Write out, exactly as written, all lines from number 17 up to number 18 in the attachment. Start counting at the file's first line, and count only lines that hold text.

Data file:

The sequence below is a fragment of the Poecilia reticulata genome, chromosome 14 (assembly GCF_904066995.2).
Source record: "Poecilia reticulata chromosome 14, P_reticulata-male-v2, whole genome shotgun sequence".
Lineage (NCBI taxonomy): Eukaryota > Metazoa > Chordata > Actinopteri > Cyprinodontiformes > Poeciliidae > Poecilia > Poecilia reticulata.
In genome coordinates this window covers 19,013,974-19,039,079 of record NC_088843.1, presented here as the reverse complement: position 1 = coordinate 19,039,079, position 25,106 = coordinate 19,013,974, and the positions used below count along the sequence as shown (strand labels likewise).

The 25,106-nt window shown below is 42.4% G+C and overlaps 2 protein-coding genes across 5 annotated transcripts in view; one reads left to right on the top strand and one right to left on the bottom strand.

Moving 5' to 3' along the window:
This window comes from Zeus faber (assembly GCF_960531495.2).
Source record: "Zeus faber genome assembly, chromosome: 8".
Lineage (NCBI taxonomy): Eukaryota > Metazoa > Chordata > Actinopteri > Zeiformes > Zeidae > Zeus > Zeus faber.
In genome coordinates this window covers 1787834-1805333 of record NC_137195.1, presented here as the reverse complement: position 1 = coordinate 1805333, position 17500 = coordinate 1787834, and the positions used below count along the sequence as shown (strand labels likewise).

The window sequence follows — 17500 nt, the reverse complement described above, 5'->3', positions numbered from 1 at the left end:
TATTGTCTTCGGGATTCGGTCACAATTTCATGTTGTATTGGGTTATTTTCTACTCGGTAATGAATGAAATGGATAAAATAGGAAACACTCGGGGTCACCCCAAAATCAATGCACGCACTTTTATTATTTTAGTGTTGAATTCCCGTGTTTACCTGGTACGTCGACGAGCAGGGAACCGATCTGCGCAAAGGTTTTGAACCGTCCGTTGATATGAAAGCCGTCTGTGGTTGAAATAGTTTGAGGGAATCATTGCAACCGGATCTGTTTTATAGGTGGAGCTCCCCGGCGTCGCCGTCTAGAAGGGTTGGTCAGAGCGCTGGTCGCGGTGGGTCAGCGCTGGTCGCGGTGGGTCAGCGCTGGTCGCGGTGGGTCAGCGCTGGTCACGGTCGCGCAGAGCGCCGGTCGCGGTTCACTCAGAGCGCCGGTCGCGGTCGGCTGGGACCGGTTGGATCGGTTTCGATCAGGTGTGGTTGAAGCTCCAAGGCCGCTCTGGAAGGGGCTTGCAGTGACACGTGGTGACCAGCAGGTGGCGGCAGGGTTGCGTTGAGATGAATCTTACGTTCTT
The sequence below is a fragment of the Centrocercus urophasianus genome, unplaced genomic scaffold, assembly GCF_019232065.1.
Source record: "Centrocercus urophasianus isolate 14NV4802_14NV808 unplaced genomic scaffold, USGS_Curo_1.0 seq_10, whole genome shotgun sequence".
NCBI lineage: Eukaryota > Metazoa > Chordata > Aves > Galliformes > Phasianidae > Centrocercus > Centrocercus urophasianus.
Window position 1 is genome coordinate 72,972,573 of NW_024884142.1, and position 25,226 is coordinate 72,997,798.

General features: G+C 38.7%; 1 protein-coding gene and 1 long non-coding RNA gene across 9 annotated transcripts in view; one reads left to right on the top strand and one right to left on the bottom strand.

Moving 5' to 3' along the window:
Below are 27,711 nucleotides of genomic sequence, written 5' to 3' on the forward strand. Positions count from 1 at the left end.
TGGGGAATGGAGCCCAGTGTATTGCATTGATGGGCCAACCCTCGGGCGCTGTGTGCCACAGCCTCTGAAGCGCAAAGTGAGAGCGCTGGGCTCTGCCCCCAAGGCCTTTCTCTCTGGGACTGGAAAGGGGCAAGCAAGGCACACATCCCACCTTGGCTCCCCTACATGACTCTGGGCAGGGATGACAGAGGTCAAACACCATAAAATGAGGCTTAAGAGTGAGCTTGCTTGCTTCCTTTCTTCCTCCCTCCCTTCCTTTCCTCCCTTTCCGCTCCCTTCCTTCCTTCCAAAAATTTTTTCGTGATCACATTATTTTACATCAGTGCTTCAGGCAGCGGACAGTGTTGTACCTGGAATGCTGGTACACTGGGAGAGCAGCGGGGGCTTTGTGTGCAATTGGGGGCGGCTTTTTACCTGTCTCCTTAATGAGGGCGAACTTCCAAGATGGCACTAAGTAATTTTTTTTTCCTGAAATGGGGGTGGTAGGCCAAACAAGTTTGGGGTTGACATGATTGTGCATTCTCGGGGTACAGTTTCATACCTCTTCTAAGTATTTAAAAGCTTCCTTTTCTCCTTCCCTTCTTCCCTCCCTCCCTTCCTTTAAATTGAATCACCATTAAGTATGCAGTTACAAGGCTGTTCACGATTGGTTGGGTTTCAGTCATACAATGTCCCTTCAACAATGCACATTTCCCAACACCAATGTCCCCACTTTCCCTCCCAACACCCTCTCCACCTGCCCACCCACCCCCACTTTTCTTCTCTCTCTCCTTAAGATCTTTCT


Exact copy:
General features: G+C 38.7%; 1 protein-coding gene and 1 long non-coding RNA gene across 9 annotated transcripts in view; one reads left to right on the top strand and one right to left on the bottom strand.

Moving 5' to 3' along the window: